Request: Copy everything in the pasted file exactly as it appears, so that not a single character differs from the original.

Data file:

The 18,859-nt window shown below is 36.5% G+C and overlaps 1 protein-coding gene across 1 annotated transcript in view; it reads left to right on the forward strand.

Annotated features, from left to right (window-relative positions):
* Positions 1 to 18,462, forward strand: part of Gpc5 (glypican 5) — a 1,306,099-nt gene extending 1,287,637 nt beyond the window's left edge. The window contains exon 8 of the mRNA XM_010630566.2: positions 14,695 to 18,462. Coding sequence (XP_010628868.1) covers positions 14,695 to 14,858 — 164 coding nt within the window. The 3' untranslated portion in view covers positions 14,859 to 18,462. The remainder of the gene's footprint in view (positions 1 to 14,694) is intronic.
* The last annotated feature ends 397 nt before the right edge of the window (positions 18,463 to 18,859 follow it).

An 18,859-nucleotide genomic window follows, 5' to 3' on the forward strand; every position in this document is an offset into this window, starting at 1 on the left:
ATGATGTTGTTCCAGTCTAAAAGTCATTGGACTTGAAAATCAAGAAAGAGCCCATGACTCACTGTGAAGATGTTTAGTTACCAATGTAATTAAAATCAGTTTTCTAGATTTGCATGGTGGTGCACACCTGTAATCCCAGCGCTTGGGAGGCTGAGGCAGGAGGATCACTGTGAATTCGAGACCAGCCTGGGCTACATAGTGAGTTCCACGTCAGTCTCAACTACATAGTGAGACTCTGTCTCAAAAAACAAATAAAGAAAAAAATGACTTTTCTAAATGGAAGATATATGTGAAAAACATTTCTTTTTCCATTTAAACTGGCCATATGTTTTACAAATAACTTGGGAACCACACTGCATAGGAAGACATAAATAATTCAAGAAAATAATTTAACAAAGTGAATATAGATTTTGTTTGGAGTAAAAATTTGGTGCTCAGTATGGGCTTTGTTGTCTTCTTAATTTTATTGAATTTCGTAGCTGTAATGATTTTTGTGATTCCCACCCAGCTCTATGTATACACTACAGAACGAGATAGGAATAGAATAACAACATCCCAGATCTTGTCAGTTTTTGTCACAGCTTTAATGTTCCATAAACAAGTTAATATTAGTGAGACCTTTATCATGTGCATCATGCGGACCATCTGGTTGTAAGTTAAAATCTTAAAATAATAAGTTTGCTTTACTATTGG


The 18,859-nt window shown below is 36.5% G+C and overlaps 1 protein-coding gene across 1 annotated transcript in view; it reads left to right on the forward strand.

Annotated features, from left to right (window-relative positions):
* Positions 1 to 18,462, forward strand: part of Gpc5 (glypican 5) — a 1,306,099-nt gene extending 1,287,637 nt beyond the window's left edge. The window contains exon 8 of the mRNA XM_010630566.2: positions 14,695 to 18,462. Coding sequence (XP_010628868.1) covers positions 14,695 to 14,858 — 164 coding nt within the window. The 3' untranslated portion in view covers positions 14,859 to 18,462. The remainder of the gene's footprint in view (positions 1 to 14,694) is intronic.
* The last annotated feature ends 397 nt before the right edge of the window (positions 18,463 to 18,859 follow it).

An 18,859-nucleotide genomic window follows, 5' to 3' on the forward strand; every position in this document is an offset into this window, starting at 1 on the left:
ATGATGTTGTTCCAGTCTAAAAGTCATTGGACTTGAAAATCAAGAAAGAGCCCATGACTCACTGTGAAGATGTTTAGTTACCAATGTAATTAAAATCAGTTTTCTAGATTTGCATGGTGGTGCACACCTGTAATCCCAGCGCTTGGGAGGCTGAGGCAGGAGGATCACTGTGAATTCGAGACCAGCCTGGGCTACATAGTGAGTTCCACGTCAGTCTCAACTACATAGTGAGACTCTGTCTCAAAAAACAAATAAAGAAAAAAATGACTTTTCTAAATGGAAGATATATGTGAAAAACATTTCTTTTTCCATTTAAACTGGCCATATGTTTTACAAATAACTTGGGAACCACACTGCATAGGAAGACATAAATAATTCAAGAAAATAATTTAACAAAGTGAATATAGATTTTGTTTGGAGTAAAAATTTGGTGCTCAGTATGGGCTTTGTTGTCTTCTTAATTTTATTGAATTTCGTAGCTGTAATGATTTTTGTGATTCCCACCCAGCTCTATGTATACACTACAGAACGAGATAGGAATAGAATAACAACATCCCAGATCTTGTCAGTTTTTGTCACAGCTTTAATGTTCCATAAACAAGTTAATATTAGTGAGACCTTTATCATGTGCATCATGCGGACCATCTGGTTGTAAGTTAAAATCTTAAAATAATAAGTTTGCTTTACTATTGG